Early and delayed recipients had similar characteristics: At baseline, about 60% were 30 or older, two-thirds were literate, 40% were indigenous and 99% lived with a husband. Only about half of titulares lived in homes with indoor bathrooms, and about 40% had no electricity. One-third said they wanted to have at least one child in the future, and nearly three in 10 already had five or more children.
In 1998, the prevalence of modern contraceptive use was similar in the early recipient (37%) and delayed recipient (39%) groups. Two years later, the prevalence had risen slightly among titulares in the early group (41%), but not among those in the delayed group (39%); the difference between the two groups in the change in prevalence was statistically significant. By 2003, prevalence of modern contraceptive use had increased in both groups, to 55% among early recipients and 49% among delayed recipients, but in this case the difference in the change was not statistically significant. In addition, the two groups did not differ in overall contraceptive use (i.e., use of any modern or traditional method).
Nearly half (48%) of titulares had a birth between 1998 and 2003; of these women, 41% had at least one additional birth. However, the mean interval between births did not differ between early recipients (29 months) and delayed recipients (28 months).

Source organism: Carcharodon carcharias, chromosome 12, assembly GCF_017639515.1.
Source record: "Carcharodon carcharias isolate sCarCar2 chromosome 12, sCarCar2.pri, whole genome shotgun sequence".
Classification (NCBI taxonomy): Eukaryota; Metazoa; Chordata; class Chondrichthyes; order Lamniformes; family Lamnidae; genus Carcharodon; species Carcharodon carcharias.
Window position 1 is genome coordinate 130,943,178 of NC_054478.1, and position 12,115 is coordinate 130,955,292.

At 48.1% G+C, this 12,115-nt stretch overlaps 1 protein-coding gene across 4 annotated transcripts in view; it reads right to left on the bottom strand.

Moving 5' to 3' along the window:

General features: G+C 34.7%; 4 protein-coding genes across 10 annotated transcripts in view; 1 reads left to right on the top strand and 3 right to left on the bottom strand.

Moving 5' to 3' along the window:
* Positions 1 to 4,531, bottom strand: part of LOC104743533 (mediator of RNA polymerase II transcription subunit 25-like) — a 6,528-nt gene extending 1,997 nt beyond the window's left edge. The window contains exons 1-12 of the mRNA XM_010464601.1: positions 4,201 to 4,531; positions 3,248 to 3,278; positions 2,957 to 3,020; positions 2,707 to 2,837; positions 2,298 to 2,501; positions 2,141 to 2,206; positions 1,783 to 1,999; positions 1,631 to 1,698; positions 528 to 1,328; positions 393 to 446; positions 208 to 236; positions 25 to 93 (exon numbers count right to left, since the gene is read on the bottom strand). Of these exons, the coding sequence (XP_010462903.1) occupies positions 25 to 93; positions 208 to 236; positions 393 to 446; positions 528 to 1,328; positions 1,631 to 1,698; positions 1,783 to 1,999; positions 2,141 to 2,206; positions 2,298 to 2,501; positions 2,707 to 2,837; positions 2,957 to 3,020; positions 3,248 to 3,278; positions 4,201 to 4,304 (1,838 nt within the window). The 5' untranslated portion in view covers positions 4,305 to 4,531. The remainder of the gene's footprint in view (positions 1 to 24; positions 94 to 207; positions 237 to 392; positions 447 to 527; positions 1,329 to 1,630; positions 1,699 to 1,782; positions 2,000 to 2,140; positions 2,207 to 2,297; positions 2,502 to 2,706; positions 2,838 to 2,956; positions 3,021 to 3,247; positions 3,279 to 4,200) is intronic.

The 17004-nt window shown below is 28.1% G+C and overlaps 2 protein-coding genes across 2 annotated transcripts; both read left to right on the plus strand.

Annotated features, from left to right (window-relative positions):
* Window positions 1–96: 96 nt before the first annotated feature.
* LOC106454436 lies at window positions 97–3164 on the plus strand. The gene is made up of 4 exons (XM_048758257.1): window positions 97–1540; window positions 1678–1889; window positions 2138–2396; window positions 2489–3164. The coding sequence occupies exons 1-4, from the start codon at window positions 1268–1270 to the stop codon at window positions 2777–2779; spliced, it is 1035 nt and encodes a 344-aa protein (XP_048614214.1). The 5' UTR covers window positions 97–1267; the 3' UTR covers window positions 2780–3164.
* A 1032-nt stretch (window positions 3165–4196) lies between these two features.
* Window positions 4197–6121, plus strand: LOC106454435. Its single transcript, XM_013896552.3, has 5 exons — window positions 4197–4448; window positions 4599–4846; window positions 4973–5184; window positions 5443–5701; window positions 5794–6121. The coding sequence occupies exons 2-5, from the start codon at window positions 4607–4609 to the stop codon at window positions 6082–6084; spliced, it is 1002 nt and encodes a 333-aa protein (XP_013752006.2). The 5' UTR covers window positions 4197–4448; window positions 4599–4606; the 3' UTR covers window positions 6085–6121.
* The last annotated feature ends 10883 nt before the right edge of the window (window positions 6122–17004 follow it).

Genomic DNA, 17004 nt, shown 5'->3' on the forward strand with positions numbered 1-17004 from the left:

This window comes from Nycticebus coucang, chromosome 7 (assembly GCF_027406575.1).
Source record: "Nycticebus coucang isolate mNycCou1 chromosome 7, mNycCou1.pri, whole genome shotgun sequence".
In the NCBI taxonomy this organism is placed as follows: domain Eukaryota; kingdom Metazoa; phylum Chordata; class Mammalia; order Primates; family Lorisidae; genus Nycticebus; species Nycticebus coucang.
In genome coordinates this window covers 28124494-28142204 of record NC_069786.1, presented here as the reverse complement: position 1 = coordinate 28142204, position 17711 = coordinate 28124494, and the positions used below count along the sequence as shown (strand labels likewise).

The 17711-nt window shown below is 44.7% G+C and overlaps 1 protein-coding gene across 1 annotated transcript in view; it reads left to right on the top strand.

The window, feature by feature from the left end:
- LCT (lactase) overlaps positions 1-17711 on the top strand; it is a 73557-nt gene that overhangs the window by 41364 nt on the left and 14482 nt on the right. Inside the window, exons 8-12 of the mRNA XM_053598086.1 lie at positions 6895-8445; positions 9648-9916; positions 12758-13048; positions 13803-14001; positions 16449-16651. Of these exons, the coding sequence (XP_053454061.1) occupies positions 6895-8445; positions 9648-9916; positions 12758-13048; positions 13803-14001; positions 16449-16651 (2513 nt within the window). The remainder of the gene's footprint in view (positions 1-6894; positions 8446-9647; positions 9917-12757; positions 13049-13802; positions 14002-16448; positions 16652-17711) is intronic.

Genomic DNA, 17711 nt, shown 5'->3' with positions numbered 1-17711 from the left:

Between 1998 and 1999, autonomy levels increased to a greater degree in the early recipient group than among delayed recipients. The increase in autonomy did not influence the relationship between exposure to the Oportunidades program and contraceptive use. However, among titulares with the lowest level of autonomy at baseline, early recipients showed greater increases in contraceptive use during the program's first two years than did delayed recipients.
Overall, the results suggest that the Oportunidades program had a small but measurable effect on contraceptive use among titulares. "Our findings suggest that conditional cash transfers to women have a role in increasing their contraceptive use, especially among women who enter the program with low levels of autonomy," the authors conclude. However, they add that additional innovations, such as new methods of conveying family planning information, "may be necessary to maintain and increase program affiliation that eventually leads to changes in fertility in this population."—P. Doskoch
1. Feldman BS et al., Contraceptive use, birth spacing, and autonomy: an analysis of the Oportunidades program in rural Mexico, Studies in Family Planning, 2009, 40(1):51–62.